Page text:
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We are a small batch hand dyeing operation. When naming our yarns we look for lovely word associations, just to add a little bit of flavor to the mix. It's our own special type of synesthesia, an overlapping of the senses. We hope you enjoy it and maybe learn a few more colorful words to add to your vocabulary while adding unique hand dyed yarn to your repertoire.

Raising KMD Awareness - Part 1

[by Venessa]

What? You haven’t heard of KMD? Well, I bet you’ve heard someone say they have lost their Knitting Mojo. My post today is part 1 of a series on Knitting Mojo Dysphoria (or Disorder, whichever you prefer.)

First, what is KMD? It is defined* as, “Dissatisfaction, disillusion, for the craft itself, resulting in PND (putting needles down) for a duration of a week or more.” This isn’t just being unhappy with one project or Second Sock Syndrome… It’s way more serious than that—which is why we all have to be aware and look out for these warning signs:

Warning Signs

    • Can’t seem to finish something you think you’ll love
    • Sitting down to knit but doing something else …like answering email, or scrolling through Facebook.
    • Starting project after project and only knitting 4 rows on each one.
    • You’re not excited about next project or the next step in your knit-along
    • Procrastinating finishing a project
    • What’s on your needles? If your answer is nothing, you are definitely suffering from KMD
*by me at least.

Causes - Pinpoint Your Mojo-killers

What happened? Well, it’s not usually one particular thing. Chances are, you’re dealing with several Mojo-killers. Each one should be considered carefully, as these things can really sneak up on you.

Life stuff. School, work, running errands, too much on your plate? Give yourself a break and remember, you’re just busy. Don’t blame knitting. Make time for it and get a portable project for those times when you find yourself camped out in a waiting room. (Bonus: you’ll probably be the only one not playing on your smart phone so you can feel a little smug about that too.)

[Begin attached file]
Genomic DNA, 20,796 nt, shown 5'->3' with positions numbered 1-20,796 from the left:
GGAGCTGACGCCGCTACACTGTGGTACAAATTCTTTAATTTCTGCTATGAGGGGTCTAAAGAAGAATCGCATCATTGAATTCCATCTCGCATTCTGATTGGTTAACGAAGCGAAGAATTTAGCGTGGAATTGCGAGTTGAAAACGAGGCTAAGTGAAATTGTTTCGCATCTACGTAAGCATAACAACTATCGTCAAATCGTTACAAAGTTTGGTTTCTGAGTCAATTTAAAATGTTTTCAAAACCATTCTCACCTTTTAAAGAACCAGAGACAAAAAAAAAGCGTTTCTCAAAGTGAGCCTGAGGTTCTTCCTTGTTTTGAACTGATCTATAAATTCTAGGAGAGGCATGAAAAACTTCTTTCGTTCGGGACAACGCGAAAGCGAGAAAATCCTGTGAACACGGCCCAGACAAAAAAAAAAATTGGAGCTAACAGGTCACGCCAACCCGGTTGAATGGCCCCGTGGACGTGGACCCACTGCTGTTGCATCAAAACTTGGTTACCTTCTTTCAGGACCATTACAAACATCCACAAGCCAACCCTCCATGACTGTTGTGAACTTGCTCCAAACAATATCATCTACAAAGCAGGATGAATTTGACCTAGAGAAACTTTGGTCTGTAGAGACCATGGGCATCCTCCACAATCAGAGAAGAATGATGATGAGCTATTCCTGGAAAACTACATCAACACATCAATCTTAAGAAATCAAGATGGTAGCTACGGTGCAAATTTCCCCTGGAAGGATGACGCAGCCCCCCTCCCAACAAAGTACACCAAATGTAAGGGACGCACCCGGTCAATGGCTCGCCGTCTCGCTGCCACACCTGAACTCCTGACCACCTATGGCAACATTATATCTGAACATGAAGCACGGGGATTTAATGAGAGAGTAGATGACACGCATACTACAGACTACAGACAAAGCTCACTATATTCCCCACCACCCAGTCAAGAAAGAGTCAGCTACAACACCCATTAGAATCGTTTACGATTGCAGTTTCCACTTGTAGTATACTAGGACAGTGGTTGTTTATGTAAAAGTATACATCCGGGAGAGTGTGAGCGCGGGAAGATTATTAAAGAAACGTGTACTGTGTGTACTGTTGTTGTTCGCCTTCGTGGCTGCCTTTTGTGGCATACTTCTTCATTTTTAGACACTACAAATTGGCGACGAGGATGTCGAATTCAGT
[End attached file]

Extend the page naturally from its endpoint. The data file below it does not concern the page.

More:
Yarn. Just because Aunt Louise gave you a minivan full of cheap acrylic yarn doesn’t mean you have to knit with it. Just because you got it on sale doesn’t mean you need to keep it if you don't like the color anymore, or you've realized that you don't like how it feels. Donate it to a school, or if you wouldn’t wish it on your worst enemy, give it to a thrift store or Goodwill.

Also, if you’re knitting with crappy yarn because your friend wants a project and supplied the yarn, you may have harmed the Mojo with a double whammy. Knitting for friends, neighbors, relatives, is wonderful…in theory. However, if you engage in this risky behavior, at some point you’ll likely end up knitting for the wrong person. You make something lovely and gorgeous and give it to someone who has no clue. In other words, this person is not knit-worthy.

The incredible socks you made of delicious BFL, hand dyed yarn were mauled by her pet…twice**, or the blanket for the newlyweds ended up hidden away in a closet forever because “it’s just too pretty to use.” Each time one of your projects goes to an unworthy recipient, there is a little harm done to your inner knitter. Don’t risk it. Make sure you knit for the Knit Worthy only, and when you do, don’t give yourself the DEADline (see what I did there?).
**see Colors and Cocktails Episodes 17 & 21.

Deadlines are important if you’re being paid and it’s part of what you do. A few deadlines that matter:

  • It's time to take your pain meds after surgery
  • Paying bills on time and filing your taxes by April 15.
  • When the plane closes the door and leaves the gate.

Yes, those are deadlines. Those are crucial.

Now repeat after me: Knitting has no deadlines. So what if the new baby arrived and you’re still finishing the surprise sweater. Get the new parents a gift card to a baby superstore and call it a day. Then give the hat and booties to her a week later, when you’re done. Or better yet, wait a month until the baby has grown a little and makes a much cuter Revelry model than the puffy eyed newborn that can’t really stretch out to model your creations properly anyway.

Oh, Christmas you say? Ahem, why are you knitting for a Christmas gift? Don’t you have plenty to do already? You have shopping and cards and parties and the 3 hours of dollhouse assembly before the big day. Wait to present your special gift, on another day perhaps, when it's done and you can enjoy the moment with the recipient.

Part 2 next week: More Mojo Killers and Steps to Healing

From Porch to Shop

A (Knitting) Fantasy?